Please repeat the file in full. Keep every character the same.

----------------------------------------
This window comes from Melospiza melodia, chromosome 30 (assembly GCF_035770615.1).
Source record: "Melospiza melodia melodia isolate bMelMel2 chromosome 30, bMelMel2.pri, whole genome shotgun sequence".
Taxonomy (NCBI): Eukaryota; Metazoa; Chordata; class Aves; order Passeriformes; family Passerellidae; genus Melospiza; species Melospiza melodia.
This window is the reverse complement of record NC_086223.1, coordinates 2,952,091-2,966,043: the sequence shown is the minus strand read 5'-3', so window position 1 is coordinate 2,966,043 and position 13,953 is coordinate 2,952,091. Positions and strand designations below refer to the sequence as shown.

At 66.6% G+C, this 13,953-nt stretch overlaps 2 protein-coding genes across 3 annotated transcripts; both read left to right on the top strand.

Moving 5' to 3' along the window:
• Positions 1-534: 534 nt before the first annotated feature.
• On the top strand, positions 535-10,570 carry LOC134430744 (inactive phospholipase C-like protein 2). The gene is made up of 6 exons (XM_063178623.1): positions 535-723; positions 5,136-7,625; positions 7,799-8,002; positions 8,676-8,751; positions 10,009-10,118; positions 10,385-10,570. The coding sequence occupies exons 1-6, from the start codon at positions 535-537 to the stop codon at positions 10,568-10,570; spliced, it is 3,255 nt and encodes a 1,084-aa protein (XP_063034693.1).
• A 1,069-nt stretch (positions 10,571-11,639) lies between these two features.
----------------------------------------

This window comes from Melospiza melodia, chromosome 30 (assembly GCF_035770615.1).
Source record: "Melospiza melodia melodia isolate bMelMel2 chromosome 30, bMelMel2.pri, whole genome shotgun sequence".
Taxonomy (NCBI): Eukaryota; Metazoa; Chordata; class Aves; order Passeriformes; family Passerellidae; genus Melospiza; species Melospiza melodia.
This window is the reverse complement of record NC_086223.1, coordinates 2,952,091-2,966,043: the sequence shown is the minus strand read 5'-3', so window position 1 is coordinate 2,966,043 and position 13,953 is coordinate 2,952,091. Positions and strand designations below refer to the sequence as shown.

At 66.6% G+C, this 13,953-nt stretch overlaps 2 protein-coding genes across 3 annotated transcripts; both read left to right on the top strand.

Moving 5' to 3' along the window:
• Positions 1-534: 534 nt before the first annotated feature.
• On the top strand, positions 535-10,570 carry LOC134430744 (inactive phospholipase C-like protein 2). The gene is made up of 6 exons (XM_063178623.1): positions 535-723; positions 5,136-7,625; positions 7,799-8,002; positions 8,676-8,751; positions 10,009-10,118; positions 10,385-10,570. The coding sequence occupies exons 1-6, from the start codon at positions 535-537 to the stop codon at positions 10,568-10,570; spliced, it is 3,255 nt and encodes a 1,084-aa protein (XP_063034693.1).
• A 1,069-nt stretch (positions 10,571-11,639) lies between these two features.